One of the most powerful tools photographers have for proper exposure is understanding how to read the light falling on a scene and make it work within the abilities of the camera’s imaging sensor. In the past, photographer’s have used the Zone System of Exposure Control (pioneered by legendary photographer Ansel Adams) with film photography to gain incredibly precise control of exposure. With the advent of digital cameras, shooters have tried to adapt the principles of the Zone System to use with this technology. Please keep in mind, this is a system that rewards thoughtfulness and careful photography. It is not a fast way of making images, in fact it’s just the opposite.
Evaluating the tonal range of a scene
The heart of the Zone System is the idea of breaking the scene into zones based on tonal gradations and then exposing the image to bring values into the proper zones. (Note: Adams based the Zone System on working with individual sheets of large format film and often deliberately mis-exposing it then correcting during development and printing to a specific type of paper chosen to work with particular image. The Digital Zone System discussed in this article is a simplified approach geared towards digital photography and does not attempt to be a complete digital version of Adams’ system.)
There are 10 zones used (1-9) with zone 5 representing a mid-tone gray, zone one representing pure black and zone pure white. Each zone represents a change of one f-stop and either a doubling or halving of the light. Rather than just relying on the camera’s light metering system to figure out the best exposure, the photographer considers the tonal range of the scene and bases exposure on what part of the scene he or she wants to place in a particular zone. This often puts the photographer’s exposure at odds with the exposure recommended by the camera, but that’s okay. The whole idea of the Zone System is to reward the photographer for being smarter than the light meter.
Zone System proponents often work with spot meters. These are hand held light meters that are used to meter off a tiny part of the scene and are much more precise than built in camera light meters. It’s not necessary to have a spot meter to use the Zone System with a DSLR though (although it can help). Instead just zoom in to the area you want to meter off and consider the resulting reading. Often you’ll have to meter off a mid-tone, a highlight and a shadow area to figure out the tonal range of the image you’re planning.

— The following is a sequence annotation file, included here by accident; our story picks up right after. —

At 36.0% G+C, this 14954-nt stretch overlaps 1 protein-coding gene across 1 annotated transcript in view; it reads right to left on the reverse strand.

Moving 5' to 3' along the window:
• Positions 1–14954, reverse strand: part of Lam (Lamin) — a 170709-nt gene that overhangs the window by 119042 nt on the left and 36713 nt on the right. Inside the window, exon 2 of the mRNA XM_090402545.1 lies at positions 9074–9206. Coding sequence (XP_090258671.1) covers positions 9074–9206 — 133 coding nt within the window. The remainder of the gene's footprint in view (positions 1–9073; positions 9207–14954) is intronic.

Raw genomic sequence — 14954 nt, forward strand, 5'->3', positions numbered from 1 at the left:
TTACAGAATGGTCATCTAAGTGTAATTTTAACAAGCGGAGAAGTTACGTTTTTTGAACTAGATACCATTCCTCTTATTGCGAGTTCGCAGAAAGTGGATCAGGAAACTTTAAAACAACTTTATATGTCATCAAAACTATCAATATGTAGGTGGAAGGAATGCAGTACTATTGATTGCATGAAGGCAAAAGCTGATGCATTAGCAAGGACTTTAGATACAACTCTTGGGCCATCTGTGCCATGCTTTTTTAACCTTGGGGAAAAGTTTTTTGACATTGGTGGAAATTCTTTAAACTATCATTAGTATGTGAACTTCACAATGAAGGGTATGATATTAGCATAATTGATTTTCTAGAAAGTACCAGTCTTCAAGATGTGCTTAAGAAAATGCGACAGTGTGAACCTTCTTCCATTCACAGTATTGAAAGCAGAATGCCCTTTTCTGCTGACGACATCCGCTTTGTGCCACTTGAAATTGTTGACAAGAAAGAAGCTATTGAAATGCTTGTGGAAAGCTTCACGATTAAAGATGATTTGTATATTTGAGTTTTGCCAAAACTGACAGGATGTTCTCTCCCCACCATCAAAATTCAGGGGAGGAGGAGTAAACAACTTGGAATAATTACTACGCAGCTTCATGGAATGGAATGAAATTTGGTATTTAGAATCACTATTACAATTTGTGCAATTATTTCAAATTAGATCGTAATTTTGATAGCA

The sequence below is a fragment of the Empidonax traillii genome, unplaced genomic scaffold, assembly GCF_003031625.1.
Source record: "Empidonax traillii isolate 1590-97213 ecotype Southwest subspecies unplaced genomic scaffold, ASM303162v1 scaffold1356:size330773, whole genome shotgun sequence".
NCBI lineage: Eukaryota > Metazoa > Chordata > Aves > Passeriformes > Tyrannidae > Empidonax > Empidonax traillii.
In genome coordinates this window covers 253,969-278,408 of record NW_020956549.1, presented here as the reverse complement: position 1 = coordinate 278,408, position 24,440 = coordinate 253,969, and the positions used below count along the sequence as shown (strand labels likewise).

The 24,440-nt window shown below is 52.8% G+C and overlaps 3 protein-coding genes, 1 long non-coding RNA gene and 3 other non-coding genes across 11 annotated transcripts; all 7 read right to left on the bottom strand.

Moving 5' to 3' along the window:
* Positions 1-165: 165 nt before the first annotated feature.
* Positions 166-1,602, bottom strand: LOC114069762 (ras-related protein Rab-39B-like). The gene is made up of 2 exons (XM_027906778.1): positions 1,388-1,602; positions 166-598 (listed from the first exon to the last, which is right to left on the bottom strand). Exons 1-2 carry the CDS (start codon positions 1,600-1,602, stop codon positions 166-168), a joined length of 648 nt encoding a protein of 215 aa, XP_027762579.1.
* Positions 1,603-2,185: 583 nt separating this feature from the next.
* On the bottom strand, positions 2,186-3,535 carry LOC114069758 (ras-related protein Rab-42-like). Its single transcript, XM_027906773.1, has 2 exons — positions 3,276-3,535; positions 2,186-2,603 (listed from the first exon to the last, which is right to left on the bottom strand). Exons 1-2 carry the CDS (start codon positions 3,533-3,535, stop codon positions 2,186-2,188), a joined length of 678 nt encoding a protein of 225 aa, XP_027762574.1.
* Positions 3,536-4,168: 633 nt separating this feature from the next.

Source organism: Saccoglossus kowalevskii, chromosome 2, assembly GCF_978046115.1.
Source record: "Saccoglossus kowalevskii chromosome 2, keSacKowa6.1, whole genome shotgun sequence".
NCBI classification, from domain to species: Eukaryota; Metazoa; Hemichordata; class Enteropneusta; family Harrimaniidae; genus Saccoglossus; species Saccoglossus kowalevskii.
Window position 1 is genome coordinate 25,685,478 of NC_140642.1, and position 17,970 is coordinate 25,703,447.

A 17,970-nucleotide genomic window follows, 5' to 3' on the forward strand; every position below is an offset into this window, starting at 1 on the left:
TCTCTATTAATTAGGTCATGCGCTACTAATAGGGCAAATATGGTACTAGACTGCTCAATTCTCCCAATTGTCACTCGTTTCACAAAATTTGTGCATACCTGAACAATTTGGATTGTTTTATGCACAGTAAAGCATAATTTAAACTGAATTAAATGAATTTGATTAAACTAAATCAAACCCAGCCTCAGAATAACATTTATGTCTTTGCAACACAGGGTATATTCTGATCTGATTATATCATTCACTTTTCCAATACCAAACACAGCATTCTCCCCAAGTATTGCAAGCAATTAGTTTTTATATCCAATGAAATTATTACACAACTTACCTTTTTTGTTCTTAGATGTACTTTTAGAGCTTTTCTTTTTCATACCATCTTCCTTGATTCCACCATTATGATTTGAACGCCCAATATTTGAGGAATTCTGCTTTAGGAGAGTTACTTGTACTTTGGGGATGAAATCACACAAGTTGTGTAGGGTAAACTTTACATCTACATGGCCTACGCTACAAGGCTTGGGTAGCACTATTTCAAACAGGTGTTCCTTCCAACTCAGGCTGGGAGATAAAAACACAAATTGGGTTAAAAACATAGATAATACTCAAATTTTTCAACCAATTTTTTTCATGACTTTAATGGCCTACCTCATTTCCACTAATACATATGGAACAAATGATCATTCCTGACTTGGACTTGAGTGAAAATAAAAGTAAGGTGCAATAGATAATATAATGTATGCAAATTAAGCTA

Using the system
The first challenge to using the Digital Zone System is to develop an understanding of what a mid-tone gray looks like in a color world. Here are some real world examples of things that approximate a middle gray: gray stone, dark skin (average Caucasian skin meters to Zone 6 or one f-stop lighter than middle gray).
Once you’ve decided what part of the scene is a middle gray, you can compare other values and establish the tonal range of the image. If you find it is within the capabilities of the camera (usually about 6 f-stops difference between brightest highlight and darkest shadow) you’re good to go.
The system also lets you control the tonal relationships. Rather than relying on the overall exposure of the scene to determine your settings, you identify the middle tone of the scene and expose that to middle gray if appropriate. (This works for an average scene.) When dealing with something more unusual, say a field after a snowstorm, the Digital Zone System really pays off. Here you’ll consider the tonal range of the scene and decide which zone you want to put different elements in.
Another consideration of the Zone System is manipulating exposure as the photographer makes the image. Here, the photographer decides what’s most important in the scene and then determines which zone that element should be placed in. The photographer then visualizes what zones the other elements of the scene fall into (extrapolating the shift in tonality accordingly).
In this case, the photographer may meter a scene and find the most important element falls into Zone V. As part of his or her artistic vision, the shooter may decide that element needs to be rendered brighter (the eye is normally drawn to brighter objects) and will decide to place the element into Zone VI. He or she then needs to determine how this will affect the other elements of the photography. This step effectively over exposes the image based on a normal light meter reading. In Adams system, the photographer would then either over or under develop the negatives to boost or contract the tonal range and print on the particular paper he or she had determined would best render the image. With digital photography, the photographer make similar adjustments during RAW conversion (recommended) or through levels or curves adjustment layers in Photoshop. The idea of visualizing the final image before setting the camera’s exposure controls is a fundamental aspect of the Zone System. It requires the photographer to look closely at the scene, recognize basic tonal values (not necessarily every value) and then imagine how the image would look if the exposure shifted the tonal range of the photo.
It takes some practice to get the hang of using the Zone System, but if you can become comfortable with it, it can really help the quality of your exposures.